According to the report, Maine suppliers sourced approximately 891,757 renewable energy certificates or RECs, from 30 facilities, to comply with the 2015 requirement.  Of these, 20 facilities were fueled by biomass, 4 by hydropower, 3 by wind and 1 by landfill gas.  25 out of the 30 facilities were located in Maine, with 2 in New York, and one each in Connecticut, Massachusetts, and Vermont.  By REC volume, 99% came from facilities located in Maine.

The report also estimates the cost to Maine ratepayers of Maine's new renewable resource portfolio requirement.  According to the report, the cost of RECs used for compliance in 2015 ranged from "approximately $2.00 per MWh to $42.50 per MWh, with an average cost of $13.16 per MWh and a total cost of $11,738,174."  Adding in $3,018 in alternative compliance payments by one supplier, the report estimates a total cost to ratepayers during 2015 of $11,741,192.  The report translates this total cost into "an average rate impact of about one-tenth of a cent per kWh. This is equivalent to about 55 cents per month, or 1%, for a typical residential customer; $50 per month for a medium commercial customer that uses 50,000 kWh per month; and $500 per month for a large commercial/industrial customer that uses 500,000 kWh per month."

Maine law also includes a Class 2 renewable portfolio standard, requiring an additional 30% of electricity come from existing renewables and other Class 2 resources.  According to the Commission's report, the average cost of a Class 2 REC in 2015 was $0.28 per MWh, with a total cost of $965,818.  The report notes that this is "equivalent to about 5 cents per month for a typical residential customer, and $4 and $40 per month for medium and large commercial/industrial customers with the usage levels described above, respectively."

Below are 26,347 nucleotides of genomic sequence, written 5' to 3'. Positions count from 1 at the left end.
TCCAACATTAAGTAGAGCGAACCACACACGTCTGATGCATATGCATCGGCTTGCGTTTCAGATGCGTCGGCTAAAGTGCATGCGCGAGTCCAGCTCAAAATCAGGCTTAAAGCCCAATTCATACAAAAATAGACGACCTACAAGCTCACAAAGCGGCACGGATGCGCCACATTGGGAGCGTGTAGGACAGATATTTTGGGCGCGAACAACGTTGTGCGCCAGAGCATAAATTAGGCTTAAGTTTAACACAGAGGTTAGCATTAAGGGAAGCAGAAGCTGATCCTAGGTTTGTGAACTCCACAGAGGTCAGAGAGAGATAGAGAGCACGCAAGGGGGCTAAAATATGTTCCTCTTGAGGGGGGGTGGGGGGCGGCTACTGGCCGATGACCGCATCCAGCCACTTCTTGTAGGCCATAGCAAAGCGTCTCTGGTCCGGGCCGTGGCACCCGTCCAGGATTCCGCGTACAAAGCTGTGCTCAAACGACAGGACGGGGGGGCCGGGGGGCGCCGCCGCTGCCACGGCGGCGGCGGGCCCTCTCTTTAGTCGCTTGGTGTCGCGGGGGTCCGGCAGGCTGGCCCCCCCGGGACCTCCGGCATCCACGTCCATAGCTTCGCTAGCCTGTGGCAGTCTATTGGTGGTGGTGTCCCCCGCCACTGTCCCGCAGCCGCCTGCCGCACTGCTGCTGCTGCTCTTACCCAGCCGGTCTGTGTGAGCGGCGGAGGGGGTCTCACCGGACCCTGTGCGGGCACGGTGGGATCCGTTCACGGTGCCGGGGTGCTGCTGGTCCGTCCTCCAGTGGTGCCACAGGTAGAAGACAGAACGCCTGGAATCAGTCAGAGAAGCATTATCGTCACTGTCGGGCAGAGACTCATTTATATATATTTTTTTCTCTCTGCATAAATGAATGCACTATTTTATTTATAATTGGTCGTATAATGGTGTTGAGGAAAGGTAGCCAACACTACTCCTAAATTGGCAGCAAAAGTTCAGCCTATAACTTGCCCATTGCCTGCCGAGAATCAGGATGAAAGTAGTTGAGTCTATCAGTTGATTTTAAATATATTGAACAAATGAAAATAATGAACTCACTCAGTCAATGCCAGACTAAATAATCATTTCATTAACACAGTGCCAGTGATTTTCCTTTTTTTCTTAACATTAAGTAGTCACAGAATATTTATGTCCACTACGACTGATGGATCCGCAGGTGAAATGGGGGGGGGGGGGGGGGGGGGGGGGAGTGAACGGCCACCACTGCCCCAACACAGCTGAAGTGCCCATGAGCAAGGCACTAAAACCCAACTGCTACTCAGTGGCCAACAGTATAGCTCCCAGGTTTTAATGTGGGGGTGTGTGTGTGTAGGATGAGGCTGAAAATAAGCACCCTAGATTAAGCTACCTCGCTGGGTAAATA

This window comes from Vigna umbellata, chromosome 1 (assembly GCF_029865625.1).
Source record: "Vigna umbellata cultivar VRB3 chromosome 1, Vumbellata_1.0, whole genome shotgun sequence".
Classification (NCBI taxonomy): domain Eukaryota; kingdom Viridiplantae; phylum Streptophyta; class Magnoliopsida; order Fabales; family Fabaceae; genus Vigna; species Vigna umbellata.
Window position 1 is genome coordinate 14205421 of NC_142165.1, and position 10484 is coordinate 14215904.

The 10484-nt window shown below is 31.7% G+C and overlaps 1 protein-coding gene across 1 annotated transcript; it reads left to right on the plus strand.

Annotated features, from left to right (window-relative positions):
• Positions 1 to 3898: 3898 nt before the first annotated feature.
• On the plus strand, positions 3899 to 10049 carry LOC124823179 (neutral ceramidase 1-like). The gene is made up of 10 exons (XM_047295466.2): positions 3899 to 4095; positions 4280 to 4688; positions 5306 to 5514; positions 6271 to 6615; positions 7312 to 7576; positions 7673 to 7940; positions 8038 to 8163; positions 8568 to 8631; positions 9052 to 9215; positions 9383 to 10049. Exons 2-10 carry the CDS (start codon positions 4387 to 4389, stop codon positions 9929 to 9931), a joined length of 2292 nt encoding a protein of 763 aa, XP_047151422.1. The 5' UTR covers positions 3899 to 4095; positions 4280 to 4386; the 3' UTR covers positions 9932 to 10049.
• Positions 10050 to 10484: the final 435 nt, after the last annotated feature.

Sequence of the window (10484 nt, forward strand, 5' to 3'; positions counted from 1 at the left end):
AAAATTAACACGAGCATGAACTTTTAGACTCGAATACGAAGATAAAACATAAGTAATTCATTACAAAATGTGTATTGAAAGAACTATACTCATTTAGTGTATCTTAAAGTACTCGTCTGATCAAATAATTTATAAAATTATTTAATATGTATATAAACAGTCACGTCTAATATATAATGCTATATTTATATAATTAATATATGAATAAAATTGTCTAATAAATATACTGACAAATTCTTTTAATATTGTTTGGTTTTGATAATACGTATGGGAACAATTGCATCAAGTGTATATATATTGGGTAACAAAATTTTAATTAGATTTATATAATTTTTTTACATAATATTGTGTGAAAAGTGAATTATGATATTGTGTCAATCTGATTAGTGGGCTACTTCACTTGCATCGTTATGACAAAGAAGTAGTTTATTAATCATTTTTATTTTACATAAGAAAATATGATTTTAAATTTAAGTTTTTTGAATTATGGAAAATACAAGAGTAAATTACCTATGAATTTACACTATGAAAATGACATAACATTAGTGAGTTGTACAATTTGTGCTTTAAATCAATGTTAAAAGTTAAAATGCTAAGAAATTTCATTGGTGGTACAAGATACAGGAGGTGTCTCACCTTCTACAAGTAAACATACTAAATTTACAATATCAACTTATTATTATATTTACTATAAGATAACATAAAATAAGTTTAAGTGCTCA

This session, the 128th Maine Legislature is considering several bills that could affect Maine's renewable energy laws, including LD 532, An Act To Remove the 100-megawatt Limit on Hydroelectric Generators under the Renewable Resources Laws, as well as LD 1185, a concept draft which "proposes to enact measures designed to update Maine's renewable portfolio standards."

Brewer Anheuser-Busch InBev sets global renewable electricity goal by 2025

Thursday, April 6, 2017

World’s largest brewer Anheuser-Busch InBev SA – parent to brands including Budweiser, Corona, Rolling Rock, Michelob, and Stella Artois – has committed to sourcing its electricity entirely from renewable sources by 2025.  The move would make AB InBev the largest corporate direct purchaser of renewable electricity in the global consumer goods sector.

AB InBev makes 30% of the world’s beer, operating breweries in 50 countries. Collectively, these facilities consume 6 terawatt-hours of electricity a year, of which 7% is currently renewable-sourced.  According to a March 28 press release, changing to 100% renewable electricity will reduce the company's carbon footprint by 30%, an estimated reduction of about 2 million tons of carbon dioxide a year.

While many multinational companies “invest” in renewables by buying renewable energy credits or certificates known as "RECs", AB InBev’s plan involves no REC-buying. The company reportedly intends to obtain 75 to 85 percent of its electricity through direct power purchases under a power purchase agreement or similar commercial arrangement, with remaining 15 to 25 percent coming from on-site distributed generation installations at its facilities, like solar panels. The company has committed to producing the energy in the country in which it is to be consumed.

Sourcing renewable energy is relatively easier in some countries, like Mexico. AB InBev announced that its largest facility, a Grupo Modelo brewery, had signed contracts to get all its electricity from wind power, including 220 MW to be built by Iberdrola SA in Puebla. Those new wind projects alone, destined to supply the brewery, represent a 5% increase to Mexico's renewable energy capacity. But in other countries, most notably in Africa, a lack of markets and infrastructure to connect industrial consumers with renewable energy may prove challenging. Also worth noting is that the company's commitment relates to electricity, and not directly to fuels or heat required for beer production and distribution. 

Nevertheless, Anheuser-Busch InBev's commitment to sourcing 100% renewable electricity by 2025 across its global portfolio of facilities represents another data point in the trend of corporate direct investment in renewable energy.  Corporations including Apple, Google, and Amazon have made a variety of commitments relating to renewable electricity, citing benefits ranging from environmental sustainability to locking in power pricing.